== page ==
11. Human Relations Theory • Originates from experiments conducted on plant works at an AT&T factory in Chicago (the Hawthorne effect). • The researchers found, among other things that people simply react and change their behavior in response to being observed. • Other major findings were that organizations have unique cultures influenced by the values of participants and the fact that people tend to form groups. Consequently, most workplaces contain informal leaders who may influence the behavior of other workers. • These leaders and the values shared by group members influence how workers perform. • Mayo, the primary researcher, based his theory on the assumption that managers should attempt to use these group norms to influence and motivate workers. • He also argued that workers need to feel that they have a certain amount of control over their own work. They should also be given awards for performance. He also felt that workers perform better in teams or groups.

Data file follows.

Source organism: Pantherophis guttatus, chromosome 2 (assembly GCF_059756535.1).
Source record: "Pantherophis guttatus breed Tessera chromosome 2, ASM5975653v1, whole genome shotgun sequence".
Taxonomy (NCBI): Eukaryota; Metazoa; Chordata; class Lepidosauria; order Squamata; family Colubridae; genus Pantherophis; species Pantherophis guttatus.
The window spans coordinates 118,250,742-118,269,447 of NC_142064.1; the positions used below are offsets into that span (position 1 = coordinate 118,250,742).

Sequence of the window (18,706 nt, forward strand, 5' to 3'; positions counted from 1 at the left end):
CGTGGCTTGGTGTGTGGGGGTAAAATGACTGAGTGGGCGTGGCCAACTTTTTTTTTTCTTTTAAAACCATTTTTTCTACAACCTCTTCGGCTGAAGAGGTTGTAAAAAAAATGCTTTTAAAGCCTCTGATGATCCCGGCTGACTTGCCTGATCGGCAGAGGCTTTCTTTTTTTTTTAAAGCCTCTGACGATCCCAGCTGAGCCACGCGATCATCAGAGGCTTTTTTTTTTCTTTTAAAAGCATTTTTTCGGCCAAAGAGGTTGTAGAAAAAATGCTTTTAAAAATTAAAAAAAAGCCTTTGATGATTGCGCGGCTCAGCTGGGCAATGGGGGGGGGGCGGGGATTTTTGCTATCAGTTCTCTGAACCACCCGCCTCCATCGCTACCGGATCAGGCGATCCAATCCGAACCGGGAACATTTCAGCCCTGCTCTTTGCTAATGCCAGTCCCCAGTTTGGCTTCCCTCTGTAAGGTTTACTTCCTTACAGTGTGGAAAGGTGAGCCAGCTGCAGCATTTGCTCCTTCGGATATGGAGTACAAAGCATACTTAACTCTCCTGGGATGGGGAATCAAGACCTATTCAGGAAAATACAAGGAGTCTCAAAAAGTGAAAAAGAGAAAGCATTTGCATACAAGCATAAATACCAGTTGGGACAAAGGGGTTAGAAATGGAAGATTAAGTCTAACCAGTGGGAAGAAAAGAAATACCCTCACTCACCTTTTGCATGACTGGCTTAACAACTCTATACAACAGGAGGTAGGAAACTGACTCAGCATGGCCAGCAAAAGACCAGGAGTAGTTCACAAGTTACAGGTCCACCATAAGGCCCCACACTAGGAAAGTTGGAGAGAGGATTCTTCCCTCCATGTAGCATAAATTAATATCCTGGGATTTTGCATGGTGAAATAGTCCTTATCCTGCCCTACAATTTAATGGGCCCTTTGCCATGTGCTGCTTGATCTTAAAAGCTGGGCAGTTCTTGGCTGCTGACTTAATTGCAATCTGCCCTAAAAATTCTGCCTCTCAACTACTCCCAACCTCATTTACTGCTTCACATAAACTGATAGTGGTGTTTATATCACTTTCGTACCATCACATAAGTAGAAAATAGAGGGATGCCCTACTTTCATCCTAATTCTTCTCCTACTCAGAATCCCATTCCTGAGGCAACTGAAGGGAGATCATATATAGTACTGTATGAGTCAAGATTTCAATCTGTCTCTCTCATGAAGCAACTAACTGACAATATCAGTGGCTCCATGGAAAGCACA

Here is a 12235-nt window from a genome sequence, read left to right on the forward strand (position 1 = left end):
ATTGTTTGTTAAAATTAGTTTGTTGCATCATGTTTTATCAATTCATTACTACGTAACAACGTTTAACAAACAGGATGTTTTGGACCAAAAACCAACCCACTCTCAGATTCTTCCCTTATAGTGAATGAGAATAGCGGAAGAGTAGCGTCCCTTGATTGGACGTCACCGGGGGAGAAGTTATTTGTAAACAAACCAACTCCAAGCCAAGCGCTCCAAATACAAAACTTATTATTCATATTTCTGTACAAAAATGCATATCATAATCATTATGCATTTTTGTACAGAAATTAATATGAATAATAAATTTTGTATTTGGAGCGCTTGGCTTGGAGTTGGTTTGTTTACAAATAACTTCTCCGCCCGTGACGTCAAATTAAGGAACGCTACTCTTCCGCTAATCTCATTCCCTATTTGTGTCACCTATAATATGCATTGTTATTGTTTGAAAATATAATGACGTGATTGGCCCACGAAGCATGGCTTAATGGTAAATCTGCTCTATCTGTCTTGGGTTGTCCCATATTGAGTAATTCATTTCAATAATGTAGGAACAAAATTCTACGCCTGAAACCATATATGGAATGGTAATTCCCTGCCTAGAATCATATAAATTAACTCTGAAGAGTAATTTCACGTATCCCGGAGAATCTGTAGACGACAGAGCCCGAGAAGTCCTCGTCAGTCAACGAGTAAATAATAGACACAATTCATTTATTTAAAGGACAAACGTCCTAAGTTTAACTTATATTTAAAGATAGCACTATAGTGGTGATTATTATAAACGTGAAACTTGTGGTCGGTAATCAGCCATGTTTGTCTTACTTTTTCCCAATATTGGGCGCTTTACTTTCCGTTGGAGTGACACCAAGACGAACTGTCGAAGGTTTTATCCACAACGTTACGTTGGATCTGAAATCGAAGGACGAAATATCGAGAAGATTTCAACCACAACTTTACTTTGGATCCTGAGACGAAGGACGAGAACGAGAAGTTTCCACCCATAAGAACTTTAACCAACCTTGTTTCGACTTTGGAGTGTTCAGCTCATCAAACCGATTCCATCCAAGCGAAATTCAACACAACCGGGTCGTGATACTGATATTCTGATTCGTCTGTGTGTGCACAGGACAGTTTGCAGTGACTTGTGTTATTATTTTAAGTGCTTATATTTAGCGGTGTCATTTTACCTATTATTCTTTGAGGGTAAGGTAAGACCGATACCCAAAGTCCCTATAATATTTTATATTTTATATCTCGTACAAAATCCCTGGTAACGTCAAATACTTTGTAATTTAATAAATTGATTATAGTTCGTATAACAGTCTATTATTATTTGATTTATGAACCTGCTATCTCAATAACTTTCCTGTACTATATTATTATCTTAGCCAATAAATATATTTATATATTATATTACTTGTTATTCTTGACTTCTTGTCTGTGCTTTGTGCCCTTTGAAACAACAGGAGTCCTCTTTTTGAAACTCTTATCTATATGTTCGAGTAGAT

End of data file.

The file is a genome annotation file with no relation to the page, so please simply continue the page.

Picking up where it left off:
12. Other theories focus on: • Organization structure. • Organization culture and groups of people interacting in organizations. • How organizations adapt to external demands. • How power is achieved and used in organizations.

  13. In social work: • Strengths and Systems Approaches are Perspectives. • The systems perspective can be used to create a model of the different component parts of organizations and their environments. • Empowerment is a perspective, is a distinct model of practice, and is a theory in development (some empirical testing and identification of specific types of outcomes).